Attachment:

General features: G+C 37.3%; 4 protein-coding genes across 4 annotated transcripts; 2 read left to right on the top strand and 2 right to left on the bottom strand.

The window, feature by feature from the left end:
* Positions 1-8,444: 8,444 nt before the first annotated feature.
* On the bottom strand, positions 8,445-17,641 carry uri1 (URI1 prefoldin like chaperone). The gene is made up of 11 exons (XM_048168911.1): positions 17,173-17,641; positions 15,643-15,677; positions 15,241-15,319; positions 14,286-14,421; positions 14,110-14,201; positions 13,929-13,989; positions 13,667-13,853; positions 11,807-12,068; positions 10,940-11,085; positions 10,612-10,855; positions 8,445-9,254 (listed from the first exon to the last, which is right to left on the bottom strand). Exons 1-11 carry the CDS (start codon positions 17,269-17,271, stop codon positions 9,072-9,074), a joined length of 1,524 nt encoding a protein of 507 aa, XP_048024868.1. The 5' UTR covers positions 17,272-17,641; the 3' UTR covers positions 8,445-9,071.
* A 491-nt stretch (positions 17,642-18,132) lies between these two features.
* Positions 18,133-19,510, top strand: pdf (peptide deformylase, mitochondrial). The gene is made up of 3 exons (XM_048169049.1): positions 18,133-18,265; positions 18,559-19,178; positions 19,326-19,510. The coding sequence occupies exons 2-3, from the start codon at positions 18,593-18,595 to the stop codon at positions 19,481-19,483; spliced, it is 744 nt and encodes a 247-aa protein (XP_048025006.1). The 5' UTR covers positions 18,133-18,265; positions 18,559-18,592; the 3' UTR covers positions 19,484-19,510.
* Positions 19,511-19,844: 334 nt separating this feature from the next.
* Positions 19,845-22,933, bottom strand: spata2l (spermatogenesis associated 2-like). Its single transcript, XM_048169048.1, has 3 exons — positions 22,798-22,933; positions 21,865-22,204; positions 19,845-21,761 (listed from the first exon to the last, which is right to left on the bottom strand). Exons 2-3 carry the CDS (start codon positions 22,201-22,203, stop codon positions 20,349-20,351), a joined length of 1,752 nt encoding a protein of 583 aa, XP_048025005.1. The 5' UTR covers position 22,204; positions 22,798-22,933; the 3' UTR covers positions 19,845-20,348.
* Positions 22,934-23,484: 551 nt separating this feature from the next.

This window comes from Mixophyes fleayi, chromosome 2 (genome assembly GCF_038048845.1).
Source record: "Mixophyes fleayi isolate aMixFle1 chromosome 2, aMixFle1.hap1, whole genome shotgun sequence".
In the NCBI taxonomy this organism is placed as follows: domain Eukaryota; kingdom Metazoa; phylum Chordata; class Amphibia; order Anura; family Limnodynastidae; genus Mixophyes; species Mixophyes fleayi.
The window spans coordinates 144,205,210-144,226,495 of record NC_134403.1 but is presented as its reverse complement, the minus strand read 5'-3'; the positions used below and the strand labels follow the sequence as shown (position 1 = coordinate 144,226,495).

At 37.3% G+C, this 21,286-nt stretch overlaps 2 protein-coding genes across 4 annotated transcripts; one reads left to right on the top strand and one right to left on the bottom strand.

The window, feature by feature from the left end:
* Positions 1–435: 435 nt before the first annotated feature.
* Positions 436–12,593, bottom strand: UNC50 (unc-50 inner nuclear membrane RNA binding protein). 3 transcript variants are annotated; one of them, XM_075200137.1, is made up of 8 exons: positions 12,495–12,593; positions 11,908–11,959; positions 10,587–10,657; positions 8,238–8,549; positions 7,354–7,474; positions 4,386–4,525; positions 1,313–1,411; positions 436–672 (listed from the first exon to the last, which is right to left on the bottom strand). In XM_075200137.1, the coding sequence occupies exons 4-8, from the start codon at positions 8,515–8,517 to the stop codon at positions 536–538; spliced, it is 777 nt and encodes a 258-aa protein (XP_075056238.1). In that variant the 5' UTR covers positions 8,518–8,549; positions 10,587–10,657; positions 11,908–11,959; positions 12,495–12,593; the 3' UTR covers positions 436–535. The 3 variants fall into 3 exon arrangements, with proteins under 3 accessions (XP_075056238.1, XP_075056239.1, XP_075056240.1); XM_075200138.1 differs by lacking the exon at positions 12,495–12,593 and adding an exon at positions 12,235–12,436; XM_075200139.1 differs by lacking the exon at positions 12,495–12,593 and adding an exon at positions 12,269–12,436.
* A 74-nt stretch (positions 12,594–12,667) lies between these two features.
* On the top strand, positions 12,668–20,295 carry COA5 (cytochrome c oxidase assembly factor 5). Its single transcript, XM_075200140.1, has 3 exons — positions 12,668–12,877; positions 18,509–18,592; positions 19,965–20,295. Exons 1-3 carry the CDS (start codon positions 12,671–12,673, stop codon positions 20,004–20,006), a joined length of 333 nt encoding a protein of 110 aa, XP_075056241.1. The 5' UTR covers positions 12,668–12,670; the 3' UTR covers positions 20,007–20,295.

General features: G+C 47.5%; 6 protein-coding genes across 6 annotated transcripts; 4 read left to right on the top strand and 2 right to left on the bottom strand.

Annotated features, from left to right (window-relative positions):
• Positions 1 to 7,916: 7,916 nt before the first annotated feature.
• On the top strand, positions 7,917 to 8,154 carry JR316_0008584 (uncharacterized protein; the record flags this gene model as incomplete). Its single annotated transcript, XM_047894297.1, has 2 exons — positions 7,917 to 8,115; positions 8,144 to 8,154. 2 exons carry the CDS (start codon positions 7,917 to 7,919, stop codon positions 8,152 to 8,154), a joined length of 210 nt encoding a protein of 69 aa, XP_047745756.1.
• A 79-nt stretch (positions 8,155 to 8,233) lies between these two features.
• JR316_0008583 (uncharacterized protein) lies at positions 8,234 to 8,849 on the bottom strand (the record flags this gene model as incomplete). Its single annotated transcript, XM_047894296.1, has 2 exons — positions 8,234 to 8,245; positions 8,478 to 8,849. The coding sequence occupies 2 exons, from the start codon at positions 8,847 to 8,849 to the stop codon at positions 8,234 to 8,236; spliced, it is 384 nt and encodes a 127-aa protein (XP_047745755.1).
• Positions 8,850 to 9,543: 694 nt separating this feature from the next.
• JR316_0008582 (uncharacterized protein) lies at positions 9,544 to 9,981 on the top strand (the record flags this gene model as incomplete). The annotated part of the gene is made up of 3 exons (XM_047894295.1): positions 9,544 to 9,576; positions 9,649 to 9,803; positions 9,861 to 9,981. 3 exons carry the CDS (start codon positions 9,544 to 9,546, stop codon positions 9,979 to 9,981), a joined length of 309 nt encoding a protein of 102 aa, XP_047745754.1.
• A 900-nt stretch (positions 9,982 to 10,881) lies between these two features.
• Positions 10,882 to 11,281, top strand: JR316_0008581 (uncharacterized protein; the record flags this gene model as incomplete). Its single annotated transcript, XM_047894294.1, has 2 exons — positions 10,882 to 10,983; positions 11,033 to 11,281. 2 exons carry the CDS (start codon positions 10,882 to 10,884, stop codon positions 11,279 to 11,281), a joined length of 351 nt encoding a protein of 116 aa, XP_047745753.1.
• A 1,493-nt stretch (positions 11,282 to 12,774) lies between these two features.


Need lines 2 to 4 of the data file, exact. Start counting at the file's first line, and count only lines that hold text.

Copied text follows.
The window, feature by feature from the left end:
* Positions 1-8,444: 8,444 nt before the first annotated feature.
* On the bottom strand, positions 8,445-17,641 carry uri1 (URI1 prefoldin like chaperone). The gene is made up of 11 exons (XM_048168911.1): positions 17,173-17,641; positions 15,643-15,677; positions 15,241-15,319; positions 14,286-14,421; positions 14,110-14,201; positions 13,929-13,989; positions 13,667-13,853; positions 11,807-12,068; positions 10,940-11,085; positions 10,612-10,855; positions 8,445-9,254 (listed from the first exon to the last, which is right to left on the bottom strand). Exons 1-11 carry the CDS (start codon positions 17,269-17,271, stop codon positions 9,072-9,074), a joined length of 1,524 nt encoding a protein of 507 aa, XP_048024868.1. The 5' UTR covers positions 17,272-17,641; the 3' UTR covers positions 8,445-9,071.